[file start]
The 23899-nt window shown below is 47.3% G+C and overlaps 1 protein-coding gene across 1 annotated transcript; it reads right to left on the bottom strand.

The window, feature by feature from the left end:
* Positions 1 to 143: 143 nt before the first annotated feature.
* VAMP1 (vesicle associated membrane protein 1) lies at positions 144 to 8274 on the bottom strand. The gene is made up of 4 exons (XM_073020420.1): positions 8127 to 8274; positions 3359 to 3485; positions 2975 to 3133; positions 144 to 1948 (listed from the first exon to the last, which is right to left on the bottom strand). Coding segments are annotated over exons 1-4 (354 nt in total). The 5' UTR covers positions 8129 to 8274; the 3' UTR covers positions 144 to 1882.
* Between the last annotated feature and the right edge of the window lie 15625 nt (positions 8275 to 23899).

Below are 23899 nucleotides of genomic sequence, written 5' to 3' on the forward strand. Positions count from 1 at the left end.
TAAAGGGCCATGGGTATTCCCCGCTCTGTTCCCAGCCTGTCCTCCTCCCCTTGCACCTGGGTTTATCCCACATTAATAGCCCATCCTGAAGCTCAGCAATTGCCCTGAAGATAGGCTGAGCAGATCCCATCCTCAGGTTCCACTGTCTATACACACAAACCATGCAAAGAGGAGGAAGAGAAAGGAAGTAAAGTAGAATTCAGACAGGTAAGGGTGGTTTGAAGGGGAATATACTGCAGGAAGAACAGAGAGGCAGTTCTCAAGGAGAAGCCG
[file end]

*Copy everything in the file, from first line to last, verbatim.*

The 23899-nt window shown below is 47.3% G+C and overlaps 1 protein-coding gene across 1 annotated transcript; it reads right to left on the bottom strand.

The window, feature by feature from the left end:
* Positions 1 to 143: 143 nt before the first annotated feature.
* VAMP1 (vesicle associated membrane protein 1) lies at positions 144 to 8274 on the bottom strand. The gene is made up of 4 exons (XM_073020420.1): positions 8127 to 8274; positions 3359 to 3485; positions 2975 to 3133; positions 144 to 1948 (listed from the first exon to the last, which is right to left on the bottom strand). Coding segments are annotated over exons 1-4 (354 nt in total). The 5' UTR covers positions 8129 to 8274; the 3' UTR covers positions 144 to 1882.
* Between the last annotated feature and the right edge of the window lie 15625 nt (positions 8275 to 23899).

Below are 23899 nucleotides of genomic sequence, written 5' to 3' on the forward strand. Positions count from 1 at the left end.
TAAAGGGCCATGGGTATTCCCCGCTCTGTTCCCAGCCTGTCCTCCTCCCCTTGCACCTGGGTTTATCCCACATTAATAGCCCATCCTGAAGCTCAGCAATTGCCCTGAAGATAGGCTGAGCAGATCCCATCCTCAGGTTCCACTGTCTATACACACAAACCATGCAAAGAGGAGGAAGAGAAAGGAAGTAAAGTAGAATTCAGACAGGTAAGGGTGGTTTGAAGGGGAATATACTGCAGGAAGAACAGAGAGGCAGTTCTCAAGGAGAAGCCG